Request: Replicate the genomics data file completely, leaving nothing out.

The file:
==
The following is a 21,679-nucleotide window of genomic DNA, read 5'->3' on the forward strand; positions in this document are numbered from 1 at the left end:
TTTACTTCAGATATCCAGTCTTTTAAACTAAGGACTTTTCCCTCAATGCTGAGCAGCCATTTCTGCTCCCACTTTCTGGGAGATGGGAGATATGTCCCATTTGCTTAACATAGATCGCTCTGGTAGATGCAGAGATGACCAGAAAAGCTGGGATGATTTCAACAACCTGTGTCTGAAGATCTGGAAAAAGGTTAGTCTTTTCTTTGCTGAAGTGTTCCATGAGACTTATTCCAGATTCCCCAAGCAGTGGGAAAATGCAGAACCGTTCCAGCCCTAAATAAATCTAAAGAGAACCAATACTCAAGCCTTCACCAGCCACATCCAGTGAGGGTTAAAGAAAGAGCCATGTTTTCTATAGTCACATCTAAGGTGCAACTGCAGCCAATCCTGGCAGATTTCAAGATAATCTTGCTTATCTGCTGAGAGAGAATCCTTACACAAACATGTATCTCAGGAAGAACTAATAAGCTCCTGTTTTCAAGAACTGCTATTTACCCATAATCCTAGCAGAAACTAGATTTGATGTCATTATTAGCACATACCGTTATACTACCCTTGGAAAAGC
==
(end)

The following is a 21,679-nucleotide window of genomic DNA, read 5'->3' on the forward strand; positions in this document are numbered from 1 at the left end:
TTTACTTCAGATATCCAGTCTTTTAAACTAAGGACTTTTCCCTCAATGCTGAGCAGCCATTTCTGCTCCCACTTTCTGGGAGATGGGAGATATGTCCCATTTGCTTAACATAGATCGCTCTGGTAGATGCAGAGATGACCAGAAAAGCTGGGATGATTTCAACAACCTGTGTCTGAAGATCTGGAAAAAGGTTAGTCTTTTCTTTGCTGAAGTGTTCCATGAGACTTATTCCAGATTCCCCAAGCAGTGGGAAAATGCAGAACCGTTCCAGCCCTAAATAAATCTAAAGAGAACCAATACTCAAGCCTTCACCAGCCACATCCAGTGAGGGTTAAAGAAAGAGCCATGTTTTCTATAGTCACATCTAAGGTGCAACTGCAGCCAATCCTGGCAGATTTCAAGATAATCTTGCTTATCTGCTGAGAGAGAATCCTTACACAAACATGTATCTCAGGAAGAACTAATAAGCTCCTGTTTTCAAGAACTGCTATTTACCCATAATCCTAGCAGAAACTAGATTTGATGTCATTATTAGCACATACCGTTATACTACCCTTGGAAAAGC